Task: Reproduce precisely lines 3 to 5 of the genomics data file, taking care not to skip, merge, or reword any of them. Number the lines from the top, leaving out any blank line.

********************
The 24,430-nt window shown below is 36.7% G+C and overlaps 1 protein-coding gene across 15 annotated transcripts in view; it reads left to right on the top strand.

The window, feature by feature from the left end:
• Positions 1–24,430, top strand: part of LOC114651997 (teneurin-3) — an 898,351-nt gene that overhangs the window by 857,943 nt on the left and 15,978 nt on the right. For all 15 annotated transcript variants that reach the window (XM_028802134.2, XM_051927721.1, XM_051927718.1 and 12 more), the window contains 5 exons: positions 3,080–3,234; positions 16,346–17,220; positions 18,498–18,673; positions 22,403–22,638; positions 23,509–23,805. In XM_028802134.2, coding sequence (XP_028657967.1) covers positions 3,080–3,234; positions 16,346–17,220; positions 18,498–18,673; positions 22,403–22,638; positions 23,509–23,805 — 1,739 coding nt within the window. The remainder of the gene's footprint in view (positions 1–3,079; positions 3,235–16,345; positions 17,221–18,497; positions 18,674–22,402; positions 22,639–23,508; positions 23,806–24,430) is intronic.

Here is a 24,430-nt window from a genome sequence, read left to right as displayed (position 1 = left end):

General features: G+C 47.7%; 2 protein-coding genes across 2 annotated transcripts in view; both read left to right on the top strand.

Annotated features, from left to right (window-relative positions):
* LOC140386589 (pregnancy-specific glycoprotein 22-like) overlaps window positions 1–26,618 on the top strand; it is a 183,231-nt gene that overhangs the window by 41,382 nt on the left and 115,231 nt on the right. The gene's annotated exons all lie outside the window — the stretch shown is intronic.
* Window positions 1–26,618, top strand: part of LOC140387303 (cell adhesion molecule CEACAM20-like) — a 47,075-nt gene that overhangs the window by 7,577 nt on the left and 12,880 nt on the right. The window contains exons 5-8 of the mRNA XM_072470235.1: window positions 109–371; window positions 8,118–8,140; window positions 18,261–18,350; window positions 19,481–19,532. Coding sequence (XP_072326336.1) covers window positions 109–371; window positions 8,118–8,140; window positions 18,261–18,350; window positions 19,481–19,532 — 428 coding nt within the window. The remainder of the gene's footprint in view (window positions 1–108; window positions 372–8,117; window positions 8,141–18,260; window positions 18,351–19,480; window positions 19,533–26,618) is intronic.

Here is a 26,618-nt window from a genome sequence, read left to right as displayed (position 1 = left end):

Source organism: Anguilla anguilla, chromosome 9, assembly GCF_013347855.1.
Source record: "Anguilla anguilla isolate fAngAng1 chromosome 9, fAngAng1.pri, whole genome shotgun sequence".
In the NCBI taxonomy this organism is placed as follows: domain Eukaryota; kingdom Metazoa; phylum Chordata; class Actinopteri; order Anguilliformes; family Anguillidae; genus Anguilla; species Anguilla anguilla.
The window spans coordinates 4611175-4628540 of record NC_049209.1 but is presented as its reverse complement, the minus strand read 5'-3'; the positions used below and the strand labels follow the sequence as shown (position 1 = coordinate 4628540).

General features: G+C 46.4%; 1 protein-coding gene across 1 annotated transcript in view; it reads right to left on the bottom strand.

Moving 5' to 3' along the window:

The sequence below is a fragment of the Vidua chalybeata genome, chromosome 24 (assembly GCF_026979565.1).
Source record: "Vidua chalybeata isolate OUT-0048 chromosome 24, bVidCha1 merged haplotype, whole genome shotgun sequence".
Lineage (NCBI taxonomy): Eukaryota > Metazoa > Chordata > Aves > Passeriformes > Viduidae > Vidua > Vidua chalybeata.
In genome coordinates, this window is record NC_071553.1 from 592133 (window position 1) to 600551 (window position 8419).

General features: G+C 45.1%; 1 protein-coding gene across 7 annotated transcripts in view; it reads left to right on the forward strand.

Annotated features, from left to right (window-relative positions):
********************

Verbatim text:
• Positions 1–24,430, top strand: part of LOC114651997 (teneurin-3) — an 898,351-nt gene that overhangs the window by 857,943 nt on the left and 15,978 nt on the right. For all 15 annotated transcript variants that reach the window (XM_028802134.2, XM_051927721.1, XM_051927718.1 and 12 more), the window contains 5 exons: positions 3,080–3,234; positions 16,346–17,220; positions 18,498–18,673; positions 22,403–22,638; positions 23,509–23,805. In XM_028802134.2, coding sequence (XP_028657967.1) covers positions 3,080–3,234; positions 16,346–17,220; positions 18,498–18,673; positions 22,403–22,638; positions 23,509–23,805 — 1,739 coding nt within the window. The remainder of the gene's footprint in view (positions 1–3,079; positions 3,235–16,345; positions 17,221–18,497; positions 18,674–22,402; positions 22,639–23,508; positions 23,806–24,430) is intronic.

Here is a 24,430-nt window from a genome sequence, read left to right as displayed (position 1 = left end):

General features: G+C 47.7%; 2 protein-coding genes across 2 annotated transcripts in view; both read left to right on the top strand.